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A fine absinthe is the product of knowledge, craftsmanship, and talent. An exceptional absinthe is the product of those things plus obsession. Most absinthe is the product of marketing.
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Kirk
post Jan 23 2014, 02:12 PM
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Industrial agriculture is a deal with the devil.


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Tibro
post Jan 23 2014, 03:14 PM
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I doubt that the devil of industrial agriculture was as sinister then as it is today. I'd be inclined to think it might have been as benign, in many ways, as much of modern mom and pop production is today. Better living through chemistry and all.


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Artemis
post Jan 23 2014, 05:22 PM
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Which brings to mind a question I might as well pose here. With some states easing up on cannabis, someone asked me (not in these exacts words), how is the supply side being addressed? I didn't know. Is the stuff being furnished by the government? I know the federal government has (or used to) a cannabis farm at the University of Mississippi. Or will growers be licensed and taxed? Or what? It's an agriculture that could put a lot of people in the green, so to speak. Not that they aren't already, but I mean legally. The government can always find ways to fuck such a thing up, but at least it's not the nightmare that prohibition is.

EDIT: I received an answer privately that satisfies my curiosity, so nobody needs to address it further. I can understand why it's a sensitive subject, and it was out of place in this thread to begin with, but we don't do moving, hiding, and deleting of posts here, so I'll leave it up.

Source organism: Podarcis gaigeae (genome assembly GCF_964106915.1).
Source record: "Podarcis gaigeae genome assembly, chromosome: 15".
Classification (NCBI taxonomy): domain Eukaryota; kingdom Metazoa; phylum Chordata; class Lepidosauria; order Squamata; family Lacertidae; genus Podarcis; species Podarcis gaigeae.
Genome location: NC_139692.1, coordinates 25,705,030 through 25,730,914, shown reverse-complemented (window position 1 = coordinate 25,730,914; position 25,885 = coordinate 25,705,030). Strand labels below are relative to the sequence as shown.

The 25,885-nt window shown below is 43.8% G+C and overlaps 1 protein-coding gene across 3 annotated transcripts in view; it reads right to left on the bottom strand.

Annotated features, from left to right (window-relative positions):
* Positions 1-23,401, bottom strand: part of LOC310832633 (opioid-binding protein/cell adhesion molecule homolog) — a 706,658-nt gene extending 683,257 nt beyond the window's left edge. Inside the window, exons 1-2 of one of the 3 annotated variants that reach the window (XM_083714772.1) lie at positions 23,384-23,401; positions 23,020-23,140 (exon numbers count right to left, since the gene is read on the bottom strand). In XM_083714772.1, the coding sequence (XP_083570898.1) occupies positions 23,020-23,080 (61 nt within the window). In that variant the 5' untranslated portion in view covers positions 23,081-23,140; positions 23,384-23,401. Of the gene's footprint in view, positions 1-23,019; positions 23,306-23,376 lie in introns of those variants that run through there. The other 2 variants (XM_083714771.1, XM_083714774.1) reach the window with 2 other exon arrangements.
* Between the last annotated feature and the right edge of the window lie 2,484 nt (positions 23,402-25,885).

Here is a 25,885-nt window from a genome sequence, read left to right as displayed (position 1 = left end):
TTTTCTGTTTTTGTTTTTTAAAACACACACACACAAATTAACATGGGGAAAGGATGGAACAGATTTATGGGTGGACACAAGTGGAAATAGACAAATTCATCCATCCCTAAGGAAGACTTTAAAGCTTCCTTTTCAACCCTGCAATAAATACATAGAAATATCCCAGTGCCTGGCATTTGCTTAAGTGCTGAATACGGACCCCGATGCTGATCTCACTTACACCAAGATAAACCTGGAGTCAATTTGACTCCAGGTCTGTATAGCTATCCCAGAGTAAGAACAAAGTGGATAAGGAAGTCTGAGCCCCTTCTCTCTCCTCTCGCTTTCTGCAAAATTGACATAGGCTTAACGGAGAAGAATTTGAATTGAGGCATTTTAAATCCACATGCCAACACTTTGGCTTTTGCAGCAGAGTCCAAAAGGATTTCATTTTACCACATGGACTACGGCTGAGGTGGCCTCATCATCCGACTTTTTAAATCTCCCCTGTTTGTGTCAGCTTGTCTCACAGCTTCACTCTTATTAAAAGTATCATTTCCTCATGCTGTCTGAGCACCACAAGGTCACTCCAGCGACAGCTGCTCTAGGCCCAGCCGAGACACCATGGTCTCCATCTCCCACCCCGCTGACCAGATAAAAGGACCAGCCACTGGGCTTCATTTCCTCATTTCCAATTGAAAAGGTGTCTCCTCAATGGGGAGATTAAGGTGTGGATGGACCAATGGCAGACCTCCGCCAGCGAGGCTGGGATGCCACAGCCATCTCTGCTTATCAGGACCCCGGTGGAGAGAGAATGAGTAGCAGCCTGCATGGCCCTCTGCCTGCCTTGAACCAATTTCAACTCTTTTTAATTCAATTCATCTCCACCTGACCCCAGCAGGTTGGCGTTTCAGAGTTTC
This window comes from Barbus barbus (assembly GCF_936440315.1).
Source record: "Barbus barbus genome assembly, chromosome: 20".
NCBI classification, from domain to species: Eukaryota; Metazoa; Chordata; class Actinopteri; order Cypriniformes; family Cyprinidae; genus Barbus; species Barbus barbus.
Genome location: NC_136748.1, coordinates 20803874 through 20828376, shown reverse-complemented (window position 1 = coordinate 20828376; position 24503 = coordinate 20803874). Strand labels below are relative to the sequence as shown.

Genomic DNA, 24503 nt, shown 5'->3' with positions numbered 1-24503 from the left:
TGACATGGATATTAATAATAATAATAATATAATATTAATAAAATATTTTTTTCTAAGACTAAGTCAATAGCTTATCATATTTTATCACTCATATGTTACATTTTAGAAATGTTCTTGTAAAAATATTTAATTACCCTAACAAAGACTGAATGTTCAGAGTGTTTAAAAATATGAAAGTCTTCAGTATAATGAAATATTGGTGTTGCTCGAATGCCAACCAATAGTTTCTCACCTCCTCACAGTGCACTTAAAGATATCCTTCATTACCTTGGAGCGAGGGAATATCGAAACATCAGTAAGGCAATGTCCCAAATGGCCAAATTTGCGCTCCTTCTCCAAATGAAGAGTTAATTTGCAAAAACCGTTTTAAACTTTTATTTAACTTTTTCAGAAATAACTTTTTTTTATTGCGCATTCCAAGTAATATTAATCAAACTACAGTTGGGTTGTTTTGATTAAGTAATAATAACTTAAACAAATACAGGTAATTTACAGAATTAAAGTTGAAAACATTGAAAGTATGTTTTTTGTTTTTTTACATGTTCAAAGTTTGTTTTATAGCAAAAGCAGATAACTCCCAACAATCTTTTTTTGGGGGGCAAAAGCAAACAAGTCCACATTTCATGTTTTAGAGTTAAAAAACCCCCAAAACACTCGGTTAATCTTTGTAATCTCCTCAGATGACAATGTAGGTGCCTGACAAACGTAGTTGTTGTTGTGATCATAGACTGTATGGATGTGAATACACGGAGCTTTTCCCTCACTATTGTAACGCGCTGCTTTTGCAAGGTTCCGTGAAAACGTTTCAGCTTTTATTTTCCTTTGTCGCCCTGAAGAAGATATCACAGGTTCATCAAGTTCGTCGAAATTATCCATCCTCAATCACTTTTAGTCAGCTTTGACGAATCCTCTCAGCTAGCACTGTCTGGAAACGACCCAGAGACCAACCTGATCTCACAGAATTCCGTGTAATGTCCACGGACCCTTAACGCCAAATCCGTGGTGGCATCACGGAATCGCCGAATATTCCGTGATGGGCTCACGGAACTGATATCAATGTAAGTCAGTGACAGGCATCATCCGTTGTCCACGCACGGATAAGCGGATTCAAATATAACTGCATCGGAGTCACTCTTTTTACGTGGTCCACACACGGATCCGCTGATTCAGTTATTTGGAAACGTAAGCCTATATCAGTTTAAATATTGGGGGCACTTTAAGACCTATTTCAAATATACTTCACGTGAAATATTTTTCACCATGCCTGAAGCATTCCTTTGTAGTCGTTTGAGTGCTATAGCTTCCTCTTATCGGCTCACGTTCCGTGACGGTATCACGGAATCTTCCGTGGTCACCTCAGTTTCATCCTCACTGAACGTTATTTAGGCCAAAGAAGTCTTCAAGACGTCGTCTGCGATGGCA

This post has been edited by Artemis: Jan 23 2014, 09:39 PM


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Artemis
post Jan 23 2014, 05:45 PM
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QUOTE
I would say that what was being made by then was the product of a century of knowledge and an infrastructure of agriculture that no longer exists.

Well it's not that the question remained unanswered. I answered that way myself, but it's nice to get validation from old published sources. Old commies, too.
QUOTE
a time of high craft where products were a mark of pride, not simply commodities to squeeze as much profit out of as possible from production shortcuts to market
.
Speaking of that, also over there, it was announced (for the how many-eth time?) that Pernod is going to make a real absinthe. Yawn. Someone (an American, actually, I think the same person who posed the first question) said yay! I disagreed, to put it mildly.


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Artemis
post Jan 23 2014, 06:17 PM
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QUOTE
after all those years of hard work, and growing your passion into a thriving business

Check this out:
IPB Image


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Jaded Prole
post Jan 23 2014, 09:51 PM
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Nice!


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Artemis
post Jan 23 2014, 11:32 PM
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I tried to find photos of the town today, but none of them were satisfactory. I did run across that old bill of sale, and the size of the factory amazed me. Apparently that's the place in the suburbs that was built after the original at the Place de Fontaine in town was too small. If I understand correctly, when they resumed operations to make pastis, it was back at the Place de Fontaine, and not at the bigger place. It's likely gone today. Note that the bill of sale is not for liquor of any kind, but for "empty sacks", 250 of them at 35 (cents, I guess) each for a total of 70 (francs, I guess).


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Hillbilly
post Jan 24 2014, 01:44 AM
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That header is a thing of beauty.